In December 2013, I was gearing up to go to treatment in Florida after 8 years of living in the eating disorder cycle.
In my mind, I had this notion that rehab was gonna be this all-knowing descent into radical self realization.
More or less, I expected to come out of it being Basic B*tch Gandhi… or at the very least, Mother Teresa’s sinful pseudo-daughter. Meditating on the reg – zen-like in feeling, and – of course – still thin because in my jacked up head I thought the weight I felt was “extra” was only there because I binge ate about as much as I starved.
I’ve been a slacker on the blog this past month and some. Tis’ true.
I’d love to make 100 different excuses as to why (and will totally take this as an opp to shamelessly plug the fact that my partner and I are engaged as of a week ago!) but the truth is I have really just allowed myself to overextend commitments.
Whether it’s recovery meet n’ greet coffees or planning recovery speeches or my 9-5 job or traveling for my 9-5 (and recently for a recovery speech) I am at the point where I can no longer give a present (and meaningful) amount of time to any one email, Instagram direct message, or phone call.
Someone told me once that I needed to create boundaries in my advocacy work or I would get burned out and be of no help to anyone, least of all myself. I ignored this for another two years.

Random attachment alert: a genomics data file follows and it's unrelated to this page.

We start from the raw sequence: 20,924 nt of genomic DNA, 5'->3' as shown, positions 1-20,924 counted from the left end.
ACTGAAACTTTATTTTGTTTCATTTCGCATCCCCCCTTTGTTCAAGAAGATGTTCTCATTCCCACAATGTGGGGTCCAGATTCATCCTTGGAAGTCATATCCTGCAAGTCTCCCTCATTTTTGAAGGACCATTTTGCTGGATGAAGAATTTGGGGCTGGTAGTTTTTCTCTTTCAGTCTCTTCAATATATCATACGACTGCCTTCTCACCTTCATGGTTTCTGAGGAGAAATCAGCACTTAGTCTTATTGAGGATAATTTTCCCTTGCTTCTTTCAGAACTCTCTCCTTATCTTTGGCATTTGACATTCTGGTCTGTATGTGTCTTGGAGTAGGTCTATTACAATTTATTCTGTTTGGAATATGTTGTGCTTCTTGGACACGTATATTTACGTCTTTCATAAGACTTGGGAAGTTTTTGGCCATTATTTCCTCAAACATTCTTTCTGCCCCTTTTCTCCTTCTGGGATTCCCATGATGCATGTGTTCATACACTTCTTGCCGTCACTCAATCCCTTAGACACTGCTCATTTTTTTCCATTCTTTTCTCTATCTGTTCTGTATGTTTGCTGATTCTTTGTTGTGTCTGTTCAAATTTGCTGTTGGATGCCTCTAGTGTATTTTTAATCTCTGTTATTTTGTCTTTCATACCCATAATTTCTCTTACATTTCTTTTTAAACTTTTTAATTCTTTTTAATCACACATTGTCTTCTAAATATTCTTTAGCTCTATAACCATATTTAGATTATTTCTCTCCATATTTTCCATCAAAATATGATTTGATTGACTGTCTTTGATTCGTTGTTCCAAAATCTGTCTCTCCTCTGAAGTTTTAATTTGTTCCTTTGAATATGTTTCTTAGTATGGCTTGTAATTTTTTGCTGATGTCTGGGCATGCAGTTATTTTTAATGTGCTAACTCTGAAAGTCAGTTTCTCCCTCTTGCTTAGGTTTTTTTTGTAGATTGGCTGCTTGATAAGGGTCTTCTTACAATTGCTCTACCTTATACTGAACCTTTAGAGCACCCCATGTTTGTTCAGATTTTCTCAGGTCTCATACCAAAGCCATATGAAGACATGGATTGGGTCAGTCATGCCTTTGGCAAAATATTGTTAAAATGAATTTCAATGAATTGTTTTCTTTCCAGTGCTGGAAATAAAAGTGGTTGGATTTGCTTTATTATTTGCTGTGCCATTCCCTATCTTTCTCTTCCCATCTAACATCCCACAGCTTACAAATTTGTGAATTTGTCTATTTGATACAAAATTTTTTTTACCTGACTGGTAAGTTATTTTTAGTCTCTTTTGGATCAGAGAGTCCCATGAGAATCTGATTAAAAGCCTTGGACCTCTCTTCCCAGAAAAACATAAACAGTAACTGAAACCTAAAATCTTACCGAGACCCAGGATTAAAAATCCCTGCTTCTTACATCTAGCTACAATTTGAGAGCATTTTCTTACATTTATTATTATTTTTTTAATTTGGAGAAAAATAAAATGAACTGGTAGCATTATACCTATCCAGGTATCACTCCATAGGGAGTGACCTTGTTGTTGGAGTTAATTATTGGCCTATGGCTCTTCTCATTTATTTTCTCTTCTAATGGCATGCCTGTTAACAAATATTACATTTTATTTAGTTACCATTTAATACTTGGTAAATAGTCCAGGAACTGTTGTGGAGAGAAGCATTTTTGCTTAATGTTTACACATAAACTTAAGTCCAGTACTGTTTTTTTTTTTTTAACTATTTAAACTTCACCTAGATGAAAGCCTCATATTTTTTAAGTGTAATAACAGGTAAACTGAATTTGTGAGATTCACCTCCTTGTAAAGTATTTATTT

Of course I can, I told myself. I cherish ALL conversations and emails. (I do.)
But, it’s dawned on me since that that person had a point.
While I cherish all connection, I also cherish the privilege to show up and genuinely give my invested time, energy and presence.
I simply cannot do that in unstructured ways.
Over the last year, I have received daily emails that range in various needs: from assistance in finding local resources to treat eating disorders, to starting a personal recovery blog, to general recovery coaching, to parents asking about how to talk to their children.
First things first – I think I’ve coined this whole “leftover anorexia” term and I’m feeling called to take a moment here to chuckle at my own irony. (Is it irony? Leftover? Like … leftovers. Like, food. Get it? Oh God, I know. Lame. Possibly insensitive.)
But, it’s another one of those eating disorder topics that seems to be difficult to acknowledge – though my guess is quite a few of us struggle with it.
*Currently listening to: Michael Franti & Spearhead – Hey Hey Hey*
I have this tendency to write with a specific “flavor of the week” song on repeat (I try headphones so my partner doesn’t feel like he’s being sound-waterboarded lolz.)
Thought I’d start noting them in the case that you have interest in listening to my beats – or relate to the music.
This song’s got me in one of those evening shines.
“You gotta live for the one that you love you know You gotta love for the life that you live you know”
Oh Michael Franti, you’re a babe. Going to see him June 1st at Red Rocks, which is the most magical music pavilion in all the USA land.
Anyway, I digress.
Last week, NEDA published a letter I wrote to kick off Eating Recovery Center’s #MyRecoveryLetter campaign for Eating Recovery Day. (More details on the campaign here…. also, how many times can I use the word ‘recovery’ in two sentences?)